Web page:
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Fairies are good creatures, aren't they? It's good luck to see a fairy, isn't it?

Not if you're out walking in Penwortham woods it isn't!

According to local legend, Penwortham Woods are where fairies from all over the North West of England (and some say Southern Scotland too - though the woods around Whithorn Priory also make that claim) hold their funerals. To see a fairy funeral is most certainly not a good thing - you'd be better off coming face to face with a boggart!

So. There's the story of Eli Robinson and Giley Leatherbarrow. They'd been out supping one night in The Black Horse in Preston. Giley thinks the missus is going to be none too pleased about him rolling in at well past midnight, so he says to Eli "We'll cut through t'woods!" and Eli sees no reason to object. Sure, the ancient churchyard in there can give you the heebie-jeebies, but the pair of them had had enough dutch courage in the form of Thwaites' bitter.

It's nearly midnight. Giley is telling Eli the joke about the man from Wigan. The two friends are laughing like girls. Then they see it. At first they think it's kiddies playing, then they remember what hour of night it is. A procession of tiny people is wending its way along the path to the old churchyard. It's a cortege - they know that because of the tiny tiny coffin.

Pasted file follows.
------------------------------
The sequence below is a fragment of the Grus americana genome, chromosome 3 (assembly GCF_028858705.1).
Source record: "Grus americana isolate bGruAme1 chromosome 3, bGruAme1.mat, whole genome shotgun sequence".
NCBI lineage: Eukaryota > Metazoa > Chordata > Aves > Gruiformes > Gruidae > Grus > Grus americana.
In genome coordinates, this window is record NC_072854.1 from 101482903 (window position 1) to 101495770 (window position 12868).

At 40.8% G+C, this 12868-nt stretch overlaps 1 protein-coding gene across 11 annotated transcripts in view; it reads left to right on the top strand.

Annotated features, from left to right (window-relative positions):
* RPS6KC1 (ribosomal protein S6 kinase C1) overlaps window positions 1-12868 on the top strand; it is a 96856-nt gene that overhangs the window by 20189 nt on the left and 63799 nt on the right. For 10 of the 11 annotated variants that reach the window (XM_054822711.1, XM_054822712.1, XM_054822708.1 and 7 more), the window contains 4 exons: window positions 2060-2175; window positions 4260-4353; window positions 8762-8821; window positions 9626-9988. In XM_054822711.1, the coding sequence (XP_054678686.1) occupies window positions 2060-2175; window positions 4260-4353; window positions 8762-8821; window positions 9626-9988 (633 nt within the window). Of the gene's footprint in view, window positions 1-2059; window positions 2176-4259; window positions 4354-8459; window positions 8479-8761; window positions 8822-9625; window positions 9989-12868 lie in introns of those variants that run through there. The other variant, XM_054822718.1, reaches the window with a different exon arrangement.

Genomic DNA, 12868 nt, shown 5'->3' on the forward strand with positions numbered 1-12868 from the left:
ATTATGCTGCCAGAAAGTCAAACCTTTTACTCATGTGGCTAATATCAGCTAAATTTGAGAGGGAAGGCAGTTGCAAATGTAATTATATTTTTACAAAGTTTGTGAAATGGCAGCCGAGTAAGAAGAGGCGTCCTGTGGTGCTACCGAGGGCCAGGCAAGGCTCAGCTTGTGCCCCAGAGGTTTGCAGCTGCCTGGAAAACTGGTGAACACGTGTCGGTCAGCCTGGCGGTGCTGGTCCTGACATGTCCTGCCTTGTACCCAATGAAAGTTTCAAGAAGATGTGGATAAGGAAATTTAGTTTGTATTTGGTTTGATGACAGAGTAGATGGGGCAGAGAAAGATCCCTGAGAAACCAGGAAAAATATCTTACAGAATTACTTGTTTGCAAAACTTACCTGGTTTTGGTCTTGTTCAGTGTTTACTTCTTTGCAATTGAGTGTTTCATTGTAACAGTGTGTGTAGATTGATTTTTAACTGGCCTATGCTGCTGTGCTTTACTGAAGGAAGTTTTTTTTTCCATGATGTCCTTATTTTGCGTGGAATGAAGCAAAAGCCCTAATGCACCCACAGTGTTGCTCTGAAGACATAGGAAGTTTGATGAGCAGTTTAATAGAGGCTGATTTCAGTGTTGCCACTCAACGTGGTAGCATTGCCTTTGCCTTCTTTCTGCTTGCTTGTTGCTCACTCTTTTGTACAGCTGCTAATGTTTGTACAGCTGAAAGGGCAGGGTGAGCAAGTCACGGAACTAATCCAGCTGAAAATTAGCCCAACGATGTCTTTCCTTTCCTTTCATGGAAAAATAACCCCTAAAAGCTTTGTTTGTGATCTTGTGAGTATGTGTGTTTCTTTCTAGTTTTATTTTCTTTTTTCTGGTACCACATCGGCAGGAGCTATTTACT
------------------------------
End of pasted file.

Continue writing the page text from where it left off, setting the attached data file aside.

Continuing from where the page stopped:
"Bloody hell!" says Eli

"Blood and sand!" gasps Giley

Eli has a good look into the coffin, which is an open casket (as fairy coffins always are).

"Sweet blast and buggeration!" he exclaims. And why? Because the face of the fairy in the coffin is his own. He sees himself, lying there, ready to be put to rest forever.

Some would take this as a bad omen. They'd be right to. Eli and Giley ran like the clappers all the way home. And they were still cursed by their spouses. "Fairy funeral?" says Ma Robinson "I'll give you fairy bloody funeral! It's that Thwaiteses ale that'll be the death of you, you daft apeth!"

But, of course, it wasn't the Thwaites' ale that was the death of Eli Robinson. Within a month of seeing his own visage in that tiny coffin, he was dead. The story is a bit confused here - some say he fell from a haystack (in which case, Thwaites might well have played its part), while others say he was driven mad by the awful memory of that night and took his own life.

The moral of this story, of course, is that you should never go looking into any caskets if you're out walking in Penwortham woods.

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